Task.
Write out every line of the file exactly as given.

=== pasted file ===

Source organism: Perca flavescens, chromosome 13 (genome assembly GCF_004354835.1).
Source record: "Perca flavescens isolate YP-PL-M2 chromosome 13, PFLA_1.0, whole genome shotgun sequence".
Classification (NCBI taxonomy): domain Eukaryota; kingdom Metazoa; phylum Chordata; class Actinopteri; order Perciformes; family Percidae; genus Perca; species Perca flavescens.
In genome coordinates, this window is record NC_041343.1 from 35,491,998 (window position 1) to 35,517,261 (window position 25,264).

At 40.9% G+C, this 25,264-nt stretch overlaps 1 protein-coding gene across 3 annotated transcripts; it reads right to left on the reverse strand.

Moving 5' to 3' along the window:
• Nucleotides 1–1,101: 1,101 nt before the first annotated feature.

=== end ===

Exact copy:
Source organism: Perca flavescens, chromosome 13 (genome assembly GCF_004354835.1).
Source record: "Perca flavescens isolate YP-PL-M2 chromosome 13, PFLA_1.0, whole genome shotgun sequence".
Classification (NCBI taxonomy): domain Eukaryota; kingdom Metazoa; phylum Chordata; class Actinopteri; order Perciformes; family Percidae; genus Perca; species Perca flavescens.
In genome coordinates, this window is record NC_041343.1 from 35,491,998 (window position 1) to 35,517,261 (window position 25,264).

At 40.9% G+C, this 25,264-nt stretch overlaps 1 protein-coding gene across 3 annotated transcripts; it reads right to left on the reverse strand.

Moving 5' to 3' along the window:
• Nucleotides 1–1,101: 1,101 nt before the first annotated feature.